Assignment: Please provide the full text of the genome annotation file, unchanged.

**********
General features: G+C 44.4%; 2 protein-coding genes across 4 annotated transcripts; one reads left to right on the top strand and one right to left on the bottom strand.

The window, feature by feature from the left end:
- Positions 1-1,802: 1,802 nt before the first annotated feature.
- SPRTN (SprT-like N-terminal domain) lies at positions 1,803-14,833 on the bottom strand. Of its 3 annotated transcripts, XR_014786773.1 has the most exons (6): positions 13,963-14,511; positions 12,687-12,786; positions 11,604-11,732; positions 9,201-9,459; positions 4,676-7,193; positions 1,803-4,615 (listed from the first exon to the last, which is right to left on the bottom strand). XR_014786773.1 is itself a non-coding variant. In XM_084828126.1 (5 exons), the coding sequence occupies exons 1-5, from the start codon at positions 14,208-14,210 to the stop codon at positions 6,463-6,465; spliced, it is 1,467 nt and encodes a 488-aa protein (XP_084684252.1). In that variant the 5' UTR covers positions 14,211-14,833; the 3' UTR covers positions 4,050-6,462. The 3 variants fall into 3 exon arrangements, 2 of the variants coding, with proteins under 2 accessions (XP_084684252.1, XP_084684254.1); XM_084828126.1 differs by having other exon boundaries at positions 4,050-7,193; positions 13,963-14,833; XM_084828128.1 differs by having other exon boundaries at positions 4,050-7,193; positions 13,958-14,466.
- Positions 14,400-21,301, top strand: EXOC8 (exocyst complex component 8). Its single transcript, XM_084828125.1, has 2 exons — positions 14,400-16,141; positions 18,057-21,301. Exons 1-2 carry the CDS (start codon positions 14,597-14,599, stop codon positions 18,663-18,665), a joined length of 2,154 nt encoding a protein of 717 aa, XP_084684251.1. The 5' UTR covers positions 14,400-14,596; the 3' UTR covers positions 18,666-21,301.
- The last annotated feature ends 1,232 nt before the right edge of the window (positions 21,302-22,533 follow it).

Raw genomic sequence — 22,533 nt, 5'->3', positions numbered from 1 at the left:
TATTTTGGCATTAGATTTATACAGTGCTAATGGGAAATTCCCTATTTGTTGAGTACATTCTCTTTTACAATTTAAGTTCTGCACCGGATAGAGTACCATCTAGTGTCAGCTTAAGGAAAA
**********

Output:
General features: G+C 44.4%; 2 protein-coding genes across 4 annotated transcripts; one reads left to right on the top strand and one right to left on the bottom strand.

The window, feature by feature from the left end:
- Positions 1-1,802: 1,802 nt before the first annotated feature.
- SPRTN (SprT-like N-terminal domain) lies at positions 1,803-14,833 on the bottom strand. Of its 3 annotated transcripts, XR_014786773.1 has the most exons (6): positions 13,963-14,511; positions 12,687-12,786; positions 11,604-11,732; positions 9,201-9,459; positions 4,676-7,193; positions 1,803-4,615 (listed from the first exon to the last, which is right to left on the bottom strand). XR_014786773.1 is itself a non-coding variant. In XM_084828126.1 (5 exons), the coding sequence occupies exons 1-5, from the start codon at positions 14,208-14,210 to the stop codon at positions 6,463-6,465; spliced, it is 1,467 nt and encodes a 488-aa protein (XP_084684252.1). In that variant the 5' UTR covers positions 14,211-14,833; the 3' UTR covers positions 4,050-6,462. The 3 variants fall into 3 exon arrangements, 2 of the variants coding, with proteins under 2 accessions (XP_084684252.1, XP_084684254.1); XM_084828126.1 differs by having other exon boundaries at positions 4,050-7,193; positions 13,963-14,833; XM_084828128.1 differs by having other exon boundaries at positions 4,050-7,193; positions 13,958-14,466.
- Positions 14,400-21,301, top strand: EXOC8 (exocyst complex component 8). Its single transcript, XM_084828125.1, has 2 exons — positions 14,400-16,141; positions 18,057-21,301. Exons 1-2 carry the CDS (start codon positions 14,597-14,599, stop codon positions 18,663-18,665), a joined length of 2,154 nt encoding a protein of 717 aa, XP_084684251.1. The 5' UTR covers positions 14,400-14,596; the 3' UTR covers positions 18,666-21,301.
- The last annotated feature ends 1,232 nt before the right edge of the window (positions 21,302-22,533 follow it).

Raw genomic sequence — 22,533 nt, 5'->3', positions numbered from 1 at the left:
TATTTTGGCATTAGATTTATACAGTGCTAATGGGAAATTCCCTATTTGTTGAGTACATTCTCTTTTACAATTTAAGTTCTGCACCGGATAGAGTACCATCTAGTGTCAGCTTAAGGAAAA